The year is 2010, and I hate my mother. We’re standing in the hot summer sand of Chicago’s North Avenue Beach, and she’s juggling three small rocks she found on our walk while I watch in frustration, tears streaming down my face. How. Is. She. Doing. That?!
She hands the rocks to me and says, “just try again Seth, I promise you’ll get is soon.” I look at my younger brother, who had walked over to see if we could offer more fun than my dad’s quiet beach reading. Within minutes, he had gotten the hang of it, and was now juggling with the confidence of seasoned circus veteran. I was livid. After a few deep breaths, I toss the first rock. Evidently, my anger had not subsided, because it shot over my head and landed behind me in a pathetic thump. I stormed off, vowing to never put myself in that position again. But that night, when I finally had calmed down, I found myself unable to sleep. I just couldn’t get the day’s embarrassment out of my head. So, I snuck downstairs, grabbed three tennis balls, and practiced… and practiced and practiced and practiced until it hurt to move my arms, but eventually I got it. It clicked, and I was elated. I hadn’t slept a wink, and now I could see sunlight streaming through the window blinds, but I didn’t feel tired. I was ecstatic, because I had persevered, and it payed off. It was a powerful lesson, one that has stayed with me through high school and college, and I don’t expect it to go away anytime soon. So, I present to you here today 5 tips to inspire perseverance in your own children and help them achieve the dreams that drive them.
1. Listen to Wayne Gretzky
It’s only natural for kids to view a task through the lens of success vs. failure. “Either I get what want and my parents will be happy with me, or I’ll fail and my parents will be sad/mad/disappointed.” Sit them down and emphasize that there are a lot of factors that can determine a person’s success, and many of them are out of their control. In the face of an uncontrollable universe, the only thing you can control is yourself, the effort that you put into things. Failure is not trying and falling short. Failure is refusing to try at all.
2. Show them what perseverance looks like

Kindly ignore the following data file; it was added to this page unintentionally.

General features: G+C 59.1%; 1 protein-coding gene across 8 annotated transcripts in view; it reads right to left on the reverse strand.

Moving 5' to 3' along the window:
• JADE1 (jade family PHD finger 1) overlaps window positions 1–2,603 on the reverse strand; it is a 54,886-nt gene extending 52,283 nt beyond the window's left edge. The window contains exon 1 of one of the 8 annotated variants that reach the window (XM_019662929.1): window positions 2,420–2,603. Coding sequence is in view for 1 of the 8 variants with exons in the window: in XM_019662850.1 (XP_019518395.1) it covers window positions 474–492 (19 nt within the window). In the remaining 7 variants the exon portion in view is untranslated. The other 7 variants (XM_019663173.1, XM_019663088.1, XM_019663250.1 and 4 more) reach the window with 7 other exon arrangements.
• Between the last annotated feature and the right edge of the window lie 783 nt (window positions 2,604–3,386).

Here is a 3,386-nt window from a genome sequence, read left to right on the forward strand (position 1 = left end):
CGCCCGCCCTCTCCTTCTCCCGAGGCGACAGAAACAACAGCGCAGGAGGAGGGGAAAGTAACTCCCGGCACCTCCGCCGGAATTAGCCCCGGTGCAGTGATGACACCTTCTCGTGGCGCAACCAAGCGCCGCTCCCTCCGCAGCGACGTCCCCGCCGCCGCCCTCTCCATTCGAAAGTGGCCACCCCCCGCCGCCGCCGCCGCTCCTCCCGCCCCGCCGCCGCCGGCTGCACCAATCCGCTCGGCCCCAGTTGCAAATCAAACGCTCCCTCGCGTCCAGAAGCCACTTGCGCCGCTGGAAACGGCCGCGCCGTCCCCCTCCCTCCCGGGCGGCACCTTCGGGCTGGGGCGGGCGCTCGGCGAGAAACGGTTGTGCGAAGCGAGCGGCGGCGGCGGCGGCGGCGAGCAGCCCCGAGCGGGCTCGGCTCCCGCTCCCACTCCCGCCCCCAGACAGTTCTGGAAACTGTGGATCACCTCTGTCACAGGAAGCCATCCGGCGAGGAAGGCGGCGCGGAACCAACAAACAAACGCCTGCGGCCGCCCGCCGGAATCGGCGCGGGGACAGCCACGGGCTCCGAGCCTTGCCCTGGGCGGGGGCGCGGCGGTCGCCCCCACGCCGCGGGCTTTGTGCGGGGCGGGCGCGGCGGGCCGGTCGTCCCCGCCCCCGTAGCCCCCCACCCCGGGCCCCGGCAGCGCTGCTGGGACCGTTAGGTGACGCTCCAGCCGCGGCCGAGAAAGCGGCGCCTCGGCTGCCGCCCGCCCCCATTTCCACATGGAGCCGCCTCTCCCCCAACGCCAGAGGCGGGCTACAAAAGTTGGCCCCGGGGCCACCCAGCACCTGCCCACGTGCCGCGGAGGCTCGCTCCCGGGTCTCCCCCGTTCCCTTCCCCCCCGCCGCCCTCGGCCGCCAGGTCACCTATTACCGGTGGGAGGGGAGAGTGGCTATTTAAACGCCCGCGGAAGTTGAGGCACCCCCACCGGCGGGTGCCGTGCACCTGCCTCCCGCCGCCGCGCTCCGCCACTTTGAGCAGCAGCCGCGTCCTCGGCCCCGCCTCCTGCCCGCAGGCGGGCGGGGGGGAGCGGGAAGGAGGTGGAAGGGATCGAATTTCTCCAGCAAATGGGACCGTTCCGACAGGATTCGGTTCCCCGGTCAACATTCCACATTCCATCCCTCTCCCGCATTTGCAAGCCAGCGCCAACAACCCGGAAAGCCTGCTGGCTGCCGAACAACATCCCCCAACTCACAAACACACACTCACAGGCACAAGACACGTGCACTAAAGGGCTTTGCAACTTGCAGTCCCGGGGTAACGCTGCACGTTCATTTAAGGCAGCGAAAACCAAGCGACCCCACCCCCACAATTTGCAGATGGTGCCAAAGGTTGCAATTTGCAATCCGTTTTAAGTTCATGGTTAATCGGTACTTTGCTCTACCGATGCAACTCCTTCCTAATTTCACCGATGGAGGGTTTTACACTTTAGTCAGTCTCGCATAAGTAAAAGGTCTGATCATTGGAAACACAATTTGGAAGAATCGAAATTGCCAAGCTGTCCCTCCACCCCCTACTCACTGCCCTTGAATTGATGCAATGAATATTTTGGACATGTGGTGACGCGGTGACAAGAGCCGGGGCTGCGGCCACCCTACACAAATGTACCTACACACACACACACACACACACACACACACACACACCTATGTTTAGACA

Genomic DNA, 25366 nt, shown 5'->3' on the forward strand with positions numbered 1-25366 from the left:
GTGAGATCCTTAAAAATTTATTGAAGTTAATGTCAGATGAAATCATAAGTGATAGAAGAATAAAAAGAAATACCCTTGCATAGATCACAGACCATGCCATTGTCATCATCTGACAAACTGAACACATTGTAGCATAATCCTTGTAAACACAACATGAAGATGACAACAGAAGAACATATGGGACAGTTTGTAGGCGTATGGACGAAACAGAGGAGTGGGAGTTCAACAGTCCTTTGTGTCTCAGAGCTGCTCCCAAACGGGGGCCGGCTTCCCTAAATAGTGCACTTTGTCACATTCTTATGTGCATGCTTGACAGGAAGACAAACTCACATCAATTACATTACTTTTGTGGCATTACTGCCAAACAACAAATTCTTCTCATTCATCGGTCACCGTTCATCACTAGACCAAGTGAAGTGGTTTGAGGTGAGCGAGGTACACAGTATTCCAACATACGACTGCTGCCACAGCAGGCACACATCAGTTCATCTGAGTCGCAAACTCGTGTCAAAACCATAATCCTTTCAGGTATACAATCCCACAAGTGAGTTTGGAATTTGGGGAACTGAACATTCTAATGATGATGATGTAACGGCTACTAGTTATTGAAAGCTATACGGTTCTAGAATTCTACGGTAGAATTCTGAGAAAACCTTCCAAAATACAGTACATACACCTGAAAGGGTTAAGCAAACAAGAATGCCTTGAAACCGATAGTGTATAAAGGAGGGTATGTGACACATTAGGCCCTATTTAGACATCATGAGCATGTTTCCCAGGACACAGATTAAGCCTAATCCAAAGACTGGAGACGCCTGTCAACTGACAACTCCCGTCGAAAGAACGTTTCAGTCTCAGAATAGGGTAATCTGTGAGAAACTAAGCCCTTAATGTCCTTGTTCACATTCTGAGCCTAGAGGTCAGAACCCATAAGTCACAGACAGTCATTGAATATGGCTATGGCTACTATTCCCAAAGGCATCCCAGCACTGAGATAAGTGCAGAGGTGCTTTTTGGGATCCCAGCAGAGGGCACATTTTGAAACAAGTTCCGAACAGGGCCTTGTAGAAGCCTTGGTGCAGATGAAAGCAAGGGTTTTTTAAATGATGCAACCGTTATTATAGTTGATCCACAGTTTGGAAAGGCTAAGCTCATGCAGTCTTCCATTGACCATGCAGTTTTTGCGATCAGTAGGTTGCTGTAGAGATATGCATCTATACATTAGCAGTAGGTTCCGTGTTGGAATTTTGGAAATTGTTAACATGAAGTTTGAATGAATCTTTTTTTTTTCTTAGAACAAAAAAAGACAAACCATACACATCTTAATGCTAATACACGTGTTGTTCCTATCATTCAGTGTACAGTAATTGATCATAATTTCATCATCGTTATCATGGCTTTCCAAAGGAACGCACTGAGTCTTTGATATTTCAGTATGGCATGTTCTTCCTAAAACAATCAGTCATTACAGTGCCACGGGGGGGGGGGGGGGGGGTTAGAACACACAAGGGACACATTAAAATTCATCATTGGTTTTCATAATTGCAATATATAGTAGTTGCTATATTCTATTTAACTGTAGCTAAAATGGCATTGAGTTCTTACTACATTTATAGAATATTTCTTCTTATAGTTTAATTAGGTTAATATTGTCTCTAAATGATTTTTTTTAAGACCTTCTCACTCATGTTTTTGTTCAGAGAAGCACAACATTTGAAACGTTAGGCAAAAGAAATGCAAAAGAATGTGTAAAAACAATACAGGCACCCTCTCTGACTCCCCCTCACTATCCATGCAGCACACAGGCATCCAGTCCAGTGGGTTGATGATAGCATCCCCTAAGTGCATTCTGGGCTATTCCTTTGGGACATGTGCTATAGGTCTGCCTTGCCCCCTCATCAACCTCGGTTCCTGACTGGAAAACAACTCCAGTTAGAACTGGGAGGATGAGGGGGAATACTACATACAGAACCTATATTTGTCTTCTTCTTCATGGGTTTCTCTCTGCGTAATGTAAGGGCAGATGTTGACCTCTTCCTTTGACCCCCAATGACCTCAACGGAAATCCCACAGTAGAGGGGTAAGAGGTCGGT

There are great examples throughout history that can help show your kids the power of not giving up. People like Martin Luther King Jr., or Albert Einstein proved that even the most daunting of obstacles can be overcome. Popular school books (like The Odyssey) cover similar themes.
3. A little bribery never hurt anyone
While verbal recognition and praise of perseverance is essential, an extra reward for sticking to their goals and responsibilities is helpful in cementing “stick to it” behavior. We’ll leave the specifics to you and whatever you deem appropriate for your children, but here are 51 suggestions to get you started.
4. Try, try, and try again
Perseverance is just like any skill, you need to practice it continually or it’ll weaken over time. Encourage your kids to try new things (sports, arts and crafts, cooking, sewing, etc.) Chances are, they won’t be naturally gifted at all of them, which will provide an opportunity to test out their perseverance as they try to improve. With time, they’ll learn to embrace the challenge of the unknown not with fear, but with excitement.
5. Be there for them
Perseverance is an uphill battle, and at it’s base, it may seem like every step forward brings you two steps back. It’s important to support your children along this journey, to recognize effort alongside achievement, and (if applicable) share how you persevered in the same situation. Show how your successes were not easy wins, but earned victories, and that it’s because of those victories that you’re able to be the parent you are today. By Seth Gilbert